ED I TOR I AL
By ‘exhaustion’ I don’t mean anything so tired as the subject of physical, moral, or intellectual decadence, only the used-upness of certain forms or exhaustion of certain possibilities – by no means necessarily a cause for despair.
In his 1967 Atlantic essay ‘The Literature of Exhaustion’, a personal ars poetica and a celebration of the brittle, essayistic fiction of Borges, the American novelist John Barth declared that the realist tradition was used up. The ‘proper novel’ has, historically, attempted ‘to imitate actions more or less directly, and its conventional devices – cause and effect, linear anecdote, characterization, authorial selection, arrangement, and interpretation – can be and have long since been objected to as obsolete notions, or metaphors for obsolete notions’.
The case for the ‘proper novel’ is still made, not least by novelists who unapologetically continue working in what they believe to be an unbroken tradition that stretches from Defoe and Fielding to – well, to Howard Jacobson, Hilary Mantel, Nicole Krauss. Barth takes as his first epigraph (post-modern writers can’t resist the sound-bites of epigraphs) Borges’s, ‘The fact is that every writer creates his own precursors. His work modifies our conception of the past, as it will modify the future.’ This is a simplified paraphrase of Eliot’s high-Modernist argument in ‘Tradition and the Individual Talent’, which allows to the writer’s will considerable latitude, but also imposes on it an expectation: that he or she will be curious and adventurous, and that certain elements within the tradition are non-negotiable, no matter how various the readers’ takes on them turn out to be.
In 1967 Cecil Day Lewis, by then a safe pair of hands, was appointed Poet Laureate in succession to John Masefield. Charles Causley was awarded the Queen’s Gold Medal. Cholmondeley Awards went to (among others) young Seamus Heaney and ‘rising dead’ Norman Nicholson, and among the Gregory Award winners were David Harsent and Brian Patten. Highlights of the year included (plus ça change) books by Kingsley Amis, Alan Brownjohn, Anthony Thwaite, Brian Patten, Roger McGough… It was Edward Lucie-Smith’s finest hour with The Mersey Sound making sales history. In such a context the American-inflected work of Thom Gunn in Touch and Ted Hughes in Wodwo seems to come from quite a different culture, another dimension. Stephen Bann’s international Concrete Poetry anthology made a very small splash (frog/pond/plop). The avant-garde was compelled to seek energies abroad, even though in London, with Fulcrum Press and other small operations, challenging work was published at the margins of a selfsatisfied, exhausted centre.
I was an undergraduate in the United States in 1967 and remember, along with the heady subversions of the Students for a Democratic Society, some exciting publishing events, including Robert Lowell’s Near the Ocean and Berryman’s Sonnets. Beyond my interests at the time were collaborative works by Ted Berrigan, Ron Padgett and Joe Brainard, Robert Creeley’s Words, Ed Dorn’s The North Atlantic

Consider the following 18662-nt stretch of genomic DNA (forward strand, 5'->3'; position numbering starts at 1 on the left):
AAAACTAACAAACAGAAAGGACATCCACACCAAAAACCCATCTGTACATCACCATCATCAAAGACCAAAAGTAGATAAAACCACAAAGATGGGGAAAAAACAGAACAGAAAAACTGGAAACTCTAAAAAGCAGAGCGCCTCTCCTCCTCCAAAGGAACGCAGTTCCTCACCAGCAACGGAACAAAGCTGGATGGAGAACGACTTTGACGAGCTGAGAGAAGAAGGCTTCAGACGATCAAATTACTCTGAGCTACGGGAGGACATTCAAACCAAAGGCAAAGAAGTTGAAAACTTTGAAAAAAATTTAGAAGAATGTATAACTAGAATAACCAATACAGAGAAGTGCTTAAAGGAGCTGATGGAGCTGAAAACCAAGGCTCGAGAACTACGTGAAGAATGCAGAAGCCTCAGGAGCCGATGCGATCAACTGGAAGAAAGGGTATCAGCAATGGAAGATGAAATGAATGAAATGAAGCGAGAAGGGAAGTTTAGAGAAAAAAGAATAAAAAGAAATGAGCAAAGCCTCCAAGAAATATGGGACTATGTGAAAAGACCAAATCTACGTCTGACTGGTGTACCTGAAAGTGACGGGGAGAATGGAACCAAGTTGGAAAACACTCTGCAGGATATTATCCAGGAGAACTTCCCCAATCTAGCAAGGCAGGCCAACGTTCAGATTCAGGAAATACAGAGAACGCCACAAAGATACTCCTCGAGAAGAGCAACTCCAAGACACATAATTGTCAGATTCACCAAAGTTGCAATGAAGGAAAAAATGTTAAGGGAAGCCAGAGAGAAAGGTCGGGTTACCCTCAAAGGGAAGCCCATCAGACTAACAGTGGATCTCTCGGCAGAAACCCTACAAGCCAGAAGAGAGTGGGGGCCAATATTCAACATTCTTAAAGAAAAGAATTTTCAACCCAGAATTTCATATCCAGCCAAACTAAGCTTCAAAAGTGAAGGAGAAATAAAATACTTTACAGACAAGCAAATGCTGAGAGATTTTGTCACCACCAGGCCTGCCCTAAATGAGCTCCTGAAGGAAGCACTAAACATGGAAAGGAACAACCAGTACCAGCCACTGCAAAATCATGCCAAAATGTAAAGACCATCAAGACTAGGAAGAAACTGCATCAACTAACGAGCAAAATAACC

Turbine, W.S. Merwin’s The Lice… Further afield, the man we then knew as Edward Brathwaite published Rights of Passage, Judith Wright her transitional volume The Other Half. Writers who, like David Gascoyne, were attentive to France would have been reading new books by Follain, Jabès, Jaccottet, Ponge, Queneau. In Germany Paul Celan (who had three years left to live) published Atemwende and Günter Grass his poems and drawings in Ausgefragt.
1967 was followed by the upheavals of 1968. From the anti-Vietnam War activities of an American undergraduate, I transferred to the now forgotten anti-student-file and antimatriculation demos of a British undergraduate; after the kinds of adolescent anxieties that Philip Roth, remembering Korea, explores in Indignation (2008), this was the world of Lucky Jim (1954).
How long can a culture survive in a state of exhaustion? Looking at the 2011 prize shortlists, Harsent, Brownjohn and others still contend, immortals, joined by newer immortals. One is reminded of the New Yorker advertisement urging readers to ‘buy tomorrow’s antiques today’. And a kind of perpetual scandal is evident, too: Geoffrey Hill, whose main British honour is elective (the Chair of Poetry at Oxford, in the wake of Ruth Padel’s momentary incumbency) is shortlisted and again passed over. Not that it matters to him, but it might matter to poetry readers. A few years ago the judges of a major prize refused to shortlist one of his books because he had dedicated a poem to the late Princess Diana. Certain decorums a contemporary British poet must not transgress, and this was one. Hill called his first Oxford lecture, ‘How ill white hairs become a fool and jester’.
There is occasional, accidental justice, however. Posthumously, R.F. Langley was awarded the Forward Prize for Best Single Poem for ‘To a Nightingale’, which appeared in the London Review of Books. Its precision and pace will be familiar to grateful PN Review readers. It begins:
Nothing along the road. But petals, maybe. Pink behind and white inside. Nothing but the coping of a bridge. Mutes on the bricks, hard as putty, then, in the sun, as metal. Burls of Grimmia, hairy, hoary, with their seed-capsules uncurling. Red mites bowling about on the baked lichen and what look like casual landings, striped flies, Helina, Phaonia, could they be? This month the lemon, I’ll say primrose-coloured, moths, which flinch along the hedge then turn in to hide, are Yellow Shells not Shaded Broad-bars. […]
PN Review 202